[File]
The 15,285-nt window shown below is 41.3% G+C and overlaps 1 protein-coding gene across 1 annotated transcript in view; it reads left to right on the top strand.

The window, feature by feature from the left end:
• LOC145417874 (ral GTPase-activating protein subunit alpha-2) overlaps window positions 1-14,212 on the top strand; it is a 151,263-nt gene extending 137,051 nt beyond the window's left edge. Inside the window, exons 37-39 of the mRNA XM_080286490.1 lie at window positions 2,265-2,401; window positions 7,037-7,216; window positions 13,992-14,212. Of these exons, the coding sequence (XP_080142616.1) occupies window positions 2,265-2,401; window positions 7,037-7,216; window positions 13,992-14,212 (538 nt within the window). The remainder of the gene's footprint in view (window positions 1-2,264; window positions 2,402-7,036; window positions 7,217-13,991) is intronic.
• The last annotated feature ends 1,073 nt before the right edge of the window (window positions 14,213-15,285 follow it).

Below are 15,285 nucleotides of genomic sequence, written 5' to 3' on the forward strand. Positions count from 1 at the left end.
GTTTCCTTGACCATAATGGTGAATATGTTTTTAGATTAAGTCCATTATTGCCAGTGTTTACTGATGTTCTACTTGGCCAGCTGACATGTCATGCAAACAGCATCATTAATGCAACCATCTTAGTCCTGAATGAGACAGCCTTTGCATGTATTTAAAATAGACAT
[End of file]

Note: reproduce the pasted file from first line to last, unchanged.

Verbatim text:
The 15,285-nt window shown below is 41.3% G+C and overlaps 1 protein-coding gene across 1 annotated transcript in view; it reads left to right on the top strand.

The window, feature by feature from the left end:
• LOC145417874 (ral GTPase-activating protein subunit alpha-2) overlaps window positions 1-14,212 on the top strand; it is a 151,263-nt gene extending 137,051 nt beyond the window's left edge. Inside the window, exons 37-39 of the mRNA XM_080286490.1 lie at window positions 2,265-2,401; window positions 7,037-7,216; window positions 13,992-14,212. Of these exons, the coding sequence (XP_080142616.1) occupies window positions 2,265-2,401; window positions 7,037-7,216; window positions 13,992-14,212 (538 nt within the window). The remainder of the gene's footprint in view (window positions 1-2,264; window positions 2,402-7,036; window positions 7,217-13,991) is intronic.
• The last annotated feature ends 1,073 nt before the right edge of the window (window positions 14,213-15,285 follow it).

Below are 15,285 nucleotides of genomic sequence, written 5' to 3' on the forward strand. Positions count from 1 at the left end.
GTTTCCTTGACCATAATGGTGAATATGTTTTTAGATTAAGTCCATTATTGCCAGTGTTTACTGATGTTCTACTTGGCCAGCTGACATGTCATGCAAACAGCATCATTAATGCAACCATCTTAGTCCTGAATGAGACAGCCTTTGCATGTATTTAAAATAGACAT